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7 definitions found

From: DICT.TW English-Chinese Dictionary 英漢字典

 ward /ˈwɔrd/
 守衛,保衛,保護,監護,病房,牢房,行政區,鎖孔(vt.)守護,保衛,防止,擋住

From: DICT.TW English-Chinese Medical Dictionary 英漢醫學字典

 ward /ˈwɔ(ə)rd/ 名詞
 病房,病室,保護,看護

From: Webster's Revised Unabridged Dictionary (1913)

 Ward n.
 1. The act of guarding; watch; guard; guardianship; specifically, a guarding during the day.  See the Note under Watch, n., 1.
    Still, when she slept, he kept both watch and ward.   --Spenser.
 2. One who, or that which, guards; garrison; defender; protector; means of guarding; defense; protection.
    For the best ward of mine honor.   --Shak.
 The assieged castle's ward
 Their steadfast stands did mightily maintain.   --Spenser.
 For want of other ward,
 He lifted up his hand, his front to guard.   --Dryden.
 3. The state of being under guard or guardianship; confinement under guard; the condition of a child under a guardian; custody.
    And he put them in ward in the house of the captain of the guard.   --Gen. xl. 3.
    I must attend his majesty's command, to whom I am now in ward.   --Shak.
    It is also inconvenient, in Ireland, that the wards and marriages of gentlemen's children should be in the disposal of any of those lords.   --Spenser.
 4. A guarding or defensive motion or position, as in fencing; guard.  “Thou knowest my old ward; here I lay, and thus I bore my point.”
 5. One who, or that which, is guarded.  Specifically: --
 (a) A minor or person under the care of a guardian; as, a ward in chancery.  “You know our father's ward, the fair Monimia.”
 (b) A division of a county.  [Eng. & Scot.]
 (c) A division, district, or quarter of a town or city.
 Throughout the trembling city placed a guard,
 Dealing an equal share to every ward.   --Dryden.
 (d) A division of a forest.  [Eng.]
 (e) A division of a hospital; as, a fever ward.
 6. (a) A projecting ridge of metal in the interior of a lock, to prevent the use of any key which has not a corresponding notch for passing it.  (b) A notch or slit in a key corresponding to a ridge in the lock which it fits; a ward notch.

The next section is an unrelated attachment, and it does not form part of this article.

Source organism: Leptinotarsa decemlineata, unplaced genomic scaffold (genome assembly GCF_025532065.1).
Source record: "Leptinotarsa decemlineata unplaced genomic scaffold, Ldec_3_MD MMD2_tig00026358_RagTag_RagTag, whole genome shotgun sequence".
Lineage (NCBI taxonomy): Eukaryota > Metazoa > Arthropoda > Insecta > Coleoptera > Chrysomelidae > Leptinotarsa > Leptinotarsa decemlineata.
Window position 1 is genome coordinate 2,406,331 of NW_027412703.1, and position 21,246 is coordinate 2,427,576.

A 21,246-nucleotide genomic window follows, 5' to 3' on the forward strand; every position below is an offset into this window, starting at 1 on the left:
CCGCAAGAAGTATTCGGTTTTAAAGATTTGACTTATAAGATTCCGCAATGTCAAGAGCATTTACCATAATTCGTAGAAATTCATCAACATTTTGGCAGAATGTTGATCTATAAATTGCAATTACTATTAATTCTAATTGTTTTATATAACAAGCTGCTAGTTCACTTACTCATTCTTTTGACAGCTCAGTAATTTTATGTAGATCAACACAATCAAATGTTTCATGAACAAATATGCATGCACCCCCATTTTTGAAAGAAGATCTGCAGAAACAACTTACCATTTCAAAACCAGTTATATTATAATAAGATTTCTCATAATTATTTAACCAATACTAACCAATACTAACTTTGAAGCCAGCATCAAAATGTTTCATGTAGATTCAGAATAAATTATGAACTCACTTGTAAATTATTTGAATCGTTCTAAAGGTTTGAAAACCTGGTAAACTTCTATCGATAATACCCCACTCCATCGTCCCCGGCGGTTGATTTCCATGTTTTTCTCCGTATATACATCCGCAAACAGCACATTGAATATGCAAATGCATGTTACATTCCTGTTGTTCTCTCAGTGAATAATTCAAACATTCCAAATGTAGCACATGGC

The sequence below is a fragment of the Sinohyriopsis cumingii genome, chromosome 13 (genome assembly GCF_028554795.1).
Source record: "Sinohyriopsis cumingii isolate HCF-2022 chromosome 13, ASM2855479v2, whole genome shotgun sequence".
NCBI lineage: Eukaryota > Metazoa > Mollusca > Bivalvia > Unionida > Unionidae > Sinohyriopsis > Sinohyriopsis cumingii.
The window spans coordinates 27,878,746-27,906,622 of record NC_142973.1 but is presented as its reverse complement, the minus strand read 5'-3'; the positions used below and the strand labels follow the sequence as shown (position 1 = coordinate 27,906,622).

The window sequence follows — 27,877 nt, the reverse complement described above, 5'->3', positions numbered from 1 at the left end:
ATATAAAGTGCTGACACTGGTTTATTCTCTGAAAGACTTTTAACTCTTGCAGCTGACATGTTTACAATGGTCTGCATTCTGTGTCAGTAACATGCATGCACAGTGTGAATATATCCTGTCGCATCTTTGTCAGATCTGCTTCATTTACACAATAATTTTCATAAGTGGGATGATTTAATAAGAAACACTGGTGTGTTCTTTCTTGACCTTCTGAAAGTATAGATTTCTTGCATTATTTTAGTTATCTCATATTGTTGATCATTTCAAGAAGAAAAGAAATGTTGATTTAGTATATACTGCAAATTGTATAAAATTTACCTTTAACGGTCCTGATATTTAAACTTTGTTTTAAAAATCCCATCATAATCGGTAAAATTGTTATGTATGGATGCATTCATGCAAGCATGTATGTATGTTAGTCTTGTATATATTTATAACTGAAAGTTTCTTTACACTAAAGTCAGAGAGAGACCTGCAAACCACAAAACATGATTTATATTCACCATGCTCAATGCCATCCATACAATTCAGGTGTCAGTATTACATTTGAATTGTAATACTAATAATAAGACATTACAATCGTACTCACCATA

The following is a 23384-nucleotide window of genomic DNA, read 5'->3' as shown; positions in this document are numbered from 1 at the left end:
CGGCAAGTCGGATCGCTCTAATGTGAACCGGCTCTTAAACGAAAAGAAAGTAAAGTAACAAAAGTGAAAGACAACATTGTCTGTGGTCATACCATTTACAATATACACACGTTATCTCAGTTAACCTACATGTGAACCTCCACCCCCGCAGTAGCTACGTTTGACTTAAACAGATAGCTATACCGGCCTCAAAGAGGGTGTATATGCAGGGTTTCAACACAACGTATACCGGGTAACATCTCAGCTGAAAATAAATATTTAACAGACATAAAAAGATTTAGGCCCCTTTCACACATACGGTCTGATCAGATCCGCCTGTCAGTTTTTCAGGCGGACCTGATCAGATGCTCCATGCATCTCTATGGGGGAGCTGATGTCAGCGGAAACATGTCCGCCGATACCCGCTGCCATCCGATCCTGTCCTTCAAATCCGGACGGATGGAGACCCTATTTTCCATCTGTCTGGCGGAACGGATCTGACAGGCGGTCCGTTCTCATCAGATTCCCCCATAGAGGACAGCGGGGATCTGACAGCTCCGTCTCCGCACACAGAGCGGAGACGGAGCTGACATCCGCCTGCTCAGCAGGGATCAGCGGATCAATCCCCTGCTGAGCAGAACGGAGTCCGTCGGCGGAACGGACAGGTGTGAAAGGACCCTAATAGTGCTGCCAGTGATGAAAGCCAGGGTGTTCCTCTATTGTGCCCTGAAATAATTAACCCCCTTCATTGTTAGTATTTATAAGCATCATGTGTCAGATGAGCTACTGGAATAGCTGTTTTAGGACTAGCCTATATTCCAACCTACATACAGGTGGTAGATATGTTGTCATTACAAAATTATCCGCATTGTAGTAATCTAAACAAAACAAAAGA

The lock is made . . . more secure by attaching wards to the front, as well as to the back, plate of the lock, in which case the key must be furnished with corresponding notches.   --Tomlinson.
 Ward penny O. Eng. Law,  money paid to the sheriff or castellan for watching and warding a castle.
 Ward staff, a constable's or watchman's staff. [Obs.]

From: Webster's Revised Unabridged Dictionary (1913)

 Ward v. t. [imp. & p. p. Warded; p. pr. & vb. n. Warding.]
 1. To keep in safety; to watch; to guard; formerly, in a specific sense, to guard during the day time.
 Whose gates he found fast shut, no living wight
 To ward the same.   --Spenser.
 2. To defend; to protect.
 Tell him it was a hand that warded him
 From thousand dangers.   --Shak.
 3. To defend by walls, fortifications, etc.  [Obs.]
 4. To fend off; to repel; to turn aside, as anything mischievous that approaches; -- usually followed by off.
    Now wards a felling blow, now strikes again.   --Daniel.
    The pointed javelin warded off his rage.   --Addison.
    It instructs the scholar in the various methods of warding off the force of objections.   --I. Watts.

From: Webster's Revised Unabridged Dictionary (1913)

 Ward, v. i.
 1. To be vigilant; to keep guard.
 2. To act on the defensive with a weapon.
    She redoubling her blows drove the stranger to no other shift than to ward and go back.   --Sir P. Sidney.
 

From: WordNet (r) 2.0

 ward
      n 1: a person who is under the protection or in the custody of
           another
      2: a district into which a city or town is divided for the
         purpose of administration and elections
      3: block forming a division of a hospital (or a suite of rooms)
         shared by patients who need a similar kind of care; "they
         put her in a 4-bed ward" [syn: hospital ward]
      4: English economist and conservationist (1914-1981) [syn: Barbara
         Ward, Baroness Jackson of Lodsworth]
      5: English writer of novels who was an active opponent of the
         women's suffrage movement (1851-1920) [syn: Mrs. Humphrey
         Ward, Mary Augusta Arnold Ward]
      6: United States businessman who in 1872 established a
         successful mail-order business (1843-1913) [syn: Montgomery
         Ward, Asron Montgomery Ward]
      7: a division of a prison (usually consisting of several cells)
         [syn: cellblock]
      v : watch over or shield from danger or harm; protect; "guard my
          possessions while I'm away" [syn: guard]

From: Easton's 1897 Bible Dictionary

 Ward
    a prison (Gen. 40:3, 4); a watch-station (Isa. 21:8); a guard
    (Neh. 13:30).